Giving thanks for messy family relationships

Thanksgiving 2013

Thanksgiving 2013

Probably one of the most commonly asked questions I get is: “How is your relationship with your parents?” Blog readers ask me this. People who knew my family when I was a kid often ask me this. Even Michael Pearl asked me this after I confronted him on Anderson Cooper’s TV show. And I’m sure this is a question I’ll receive repeatedly after my book is published this coming March.


Here is the short answer: It’s messy.

Unlike many people who left my childhood church never to see its leaders again, I didn’t have that option. My parents WERE church leadership. I could leave the church but how exactly does one leave family? 

All I can say is that for the past ten years, it’s been an imperfect process. We’ve had our ups and downs. We’ve had our times of silence, we’ve had to cobble together a kind of uneasy truce, we’ve had to draw and redraw boundaries. Sometimes we agree not to discuss Certain Topics. Other times we dive in headfirst. Mistakes have been made on both sides.

But here’s the thing: we keep trying.

To be quite honest, I’ve had enough of schism, division, fighting and theological wars. I’ve discovered that if we can meet on neutral ground, we find common ground.

I’m not worried about my parents reading my book. They already know everything that happened–ha ha. There aren’t going to be any surprises. The only surprise, perhaps, will be for them to see the experiences through my eyes.

I’ve already given them permission not to read it. I’ve said: “If you think reading my book will cause you unnecessary suffering, by all means, don’t read it.”

It really no longer matters to me whether my parents ever truly understand or DON’T understand what my life was like inside fundamentalism. Because I’ve dealt with my sh*t, ya know? I’ve hashed it out in years of therapy, journaling and twenty jars of Cookie Butter. Give or take.

I didn’t write the book so other people would understand me, I wrote the book so others would understand they are not alone. I wrote the book for you. I wrote the book because if I know one thing it’s that many, many people undergo harmful church experiences and even if their stories are not the same as mine, those who read my book will find themselves. Or someone they know. Or maybe–perhaps–see the ways they unwittingly perpetuated harm.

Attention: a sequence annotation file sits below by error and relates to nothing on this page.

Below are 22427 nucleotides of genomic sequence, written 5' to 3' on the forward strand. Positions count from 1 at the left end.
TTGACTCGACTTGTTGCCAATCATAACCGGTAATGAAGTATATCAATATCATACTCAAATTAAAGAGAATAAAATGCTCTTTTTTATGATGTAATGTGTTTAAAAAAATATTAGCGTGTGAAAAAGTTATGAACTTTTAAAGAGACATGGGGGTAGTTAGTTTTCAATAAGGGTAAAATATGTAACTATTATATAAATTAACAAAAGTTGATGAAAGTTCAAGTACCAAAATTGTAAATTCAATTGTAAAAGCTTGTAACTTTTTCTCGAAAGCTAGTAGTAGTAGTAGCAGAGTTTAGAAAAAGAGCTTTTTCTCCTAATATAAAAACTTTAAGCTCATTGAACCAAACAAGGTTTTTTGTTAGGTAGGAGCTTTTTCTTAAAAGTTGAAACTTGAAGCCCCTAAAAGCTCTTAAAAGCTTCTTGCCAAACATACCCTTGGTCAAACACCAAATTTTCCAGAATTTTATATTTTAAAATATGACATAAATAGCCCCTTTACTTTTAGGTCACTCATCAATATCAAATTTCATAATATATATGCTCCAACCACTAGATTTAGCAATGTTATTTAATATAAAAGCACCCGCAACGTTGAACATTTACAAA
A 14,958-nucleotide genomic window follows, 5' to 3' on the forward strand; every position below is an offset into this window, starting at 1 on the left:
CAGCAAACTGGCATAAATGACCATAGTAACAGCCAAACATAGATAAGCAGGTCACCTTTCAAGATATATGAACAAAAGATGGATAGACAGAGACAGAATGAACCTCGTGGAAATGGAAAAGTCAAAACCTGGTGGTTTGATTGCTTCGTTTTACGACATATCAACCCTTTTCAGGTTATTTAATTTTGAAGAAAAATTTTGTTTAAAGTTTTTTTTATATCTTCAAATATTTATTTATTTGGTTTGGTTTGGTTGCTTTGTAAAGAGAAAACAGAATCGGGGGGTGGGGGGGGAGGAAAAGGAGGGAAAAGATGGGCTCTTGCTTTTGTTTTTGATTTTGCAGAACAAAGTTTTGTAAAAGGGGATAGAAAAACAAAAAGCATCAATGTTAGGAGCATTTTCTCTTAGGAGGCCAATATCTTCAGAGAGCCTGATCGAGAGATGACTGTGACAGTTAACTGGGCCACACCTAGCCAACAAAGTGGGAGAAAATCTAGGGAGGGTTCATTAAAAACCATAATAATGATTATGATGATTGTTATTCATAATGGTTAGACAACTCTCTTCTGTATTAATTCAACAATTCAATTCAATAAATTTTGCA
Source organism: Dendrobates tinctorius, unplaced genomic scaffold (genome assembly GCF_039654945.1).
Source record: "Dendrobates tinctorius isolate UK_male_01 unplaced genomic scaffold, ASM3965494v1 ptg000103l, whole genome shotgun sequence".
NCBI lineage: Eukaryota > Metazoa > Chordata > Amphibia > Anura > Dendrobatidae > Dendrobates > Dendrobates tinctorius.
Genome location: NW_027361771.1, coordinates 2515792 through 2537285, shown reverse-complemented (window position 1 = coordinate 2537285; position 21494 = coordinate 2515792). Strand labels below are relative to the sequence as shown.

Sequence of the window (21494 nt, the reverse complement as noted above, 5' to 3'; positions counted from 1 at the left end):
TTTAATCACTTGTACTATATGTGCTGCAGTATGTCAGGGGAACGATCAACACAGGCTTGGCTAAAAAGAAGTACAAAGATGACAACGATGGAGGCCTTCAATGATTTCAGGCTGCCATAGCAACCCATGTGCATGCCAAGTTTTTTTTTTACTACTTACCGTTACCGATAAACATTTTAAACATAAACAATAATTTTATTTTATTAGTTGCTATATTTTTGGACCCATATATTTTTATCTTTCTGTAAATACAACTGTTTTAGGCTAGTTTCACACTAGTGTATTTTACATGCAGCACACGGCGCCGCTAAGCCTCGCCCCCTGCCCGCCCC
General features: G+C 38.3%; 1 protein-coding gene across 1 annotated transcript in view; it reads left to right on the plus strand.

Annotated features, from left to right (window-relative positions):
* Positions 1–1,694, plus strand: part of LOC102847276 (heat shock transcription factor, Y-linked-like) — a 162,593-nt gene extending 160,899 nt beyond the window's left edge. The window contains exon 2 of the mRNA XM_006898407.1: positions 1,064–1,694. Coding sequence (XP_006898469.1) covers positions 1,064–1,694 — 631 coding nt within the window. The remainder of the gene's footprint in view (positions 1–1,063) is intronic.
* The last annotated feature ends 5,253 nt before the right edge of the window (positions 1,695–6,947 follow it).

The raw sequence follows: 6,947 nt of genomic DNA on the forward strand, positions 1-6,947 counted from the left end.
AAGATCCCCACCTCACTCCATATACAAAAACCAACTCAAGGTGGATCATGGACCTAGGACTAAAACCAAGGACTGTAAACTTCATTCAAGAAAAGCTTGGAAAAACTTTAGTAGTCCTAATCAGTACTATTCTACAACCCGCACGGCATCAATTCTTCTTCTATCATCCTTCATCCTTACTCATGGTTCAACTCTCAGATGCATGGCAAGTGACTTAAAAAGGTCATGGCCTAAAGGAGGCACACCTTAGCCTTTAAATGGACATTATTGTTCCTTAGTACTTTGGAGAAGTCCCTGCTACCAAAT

I believe in reconciliation begins with mutual respect and understanding. My parents have changed so much over the past ten years. I have, too. Over the past ten years, we’ve been involved in the sometimes difficult, sometimes heartbreaking, sometimes triggering work of reconciliation. I have to take lots of breaks. Lots of naps. But ultimately, I keep coming back and this is what I’ve learned:

I accept the things I cannot change.
I cannot change my past.

But I can be serene.
I can be kind.
can be courageous enough to change the things within my power–mainly, myself.

This is why I keep doing the work of reconciliation. Because when both parties are willing to come to the table peacefully, leaving space for God–that is when the healing begins. 

I guess that would be my answer: “My relationship with my parents is healing.”

And for that, I’m thankful. Happy Thanksgiving, everyone.

So, a Catholic walks into a LifeWay store…

Recently, a new LifeWay store opened in my neighborhood. I’d never been in a LifeWay store before but knew they advertised themselves on Twitter as “one of the world’s largest providers of Christian products and services.” Well, this week I needed some supplies for my 2nd grade faith formation class, so I decided to check it out. I mean, Catholics are Christians too, right?

I walked into the store and saw aisles of KJV Bibles, devotional study Bibles, picture story Bibles for kids, Bibles for teenagers, Bibles For Divorced Men Who Drive Chevy Trucks. OK, I’m kidding about that last one. But you get the point: there were Bibles for every kind of Christian demographic except….Catholics.

And while there wasn’t one Crucifix or Rosary or prayer book or baptism candle to be found in the entire store, there WAS a huge section dedicated to Duck Dynasty. Huh?? 

When I asked a very friendly employee where I might find a Catholic Bible (for lack of a better word) he told me: “We don’t keep those in stock.”

“You don’t keep them in stock?” I repeated, puzzled.

“Well, we can order it for you!” he offered, with a huge smile.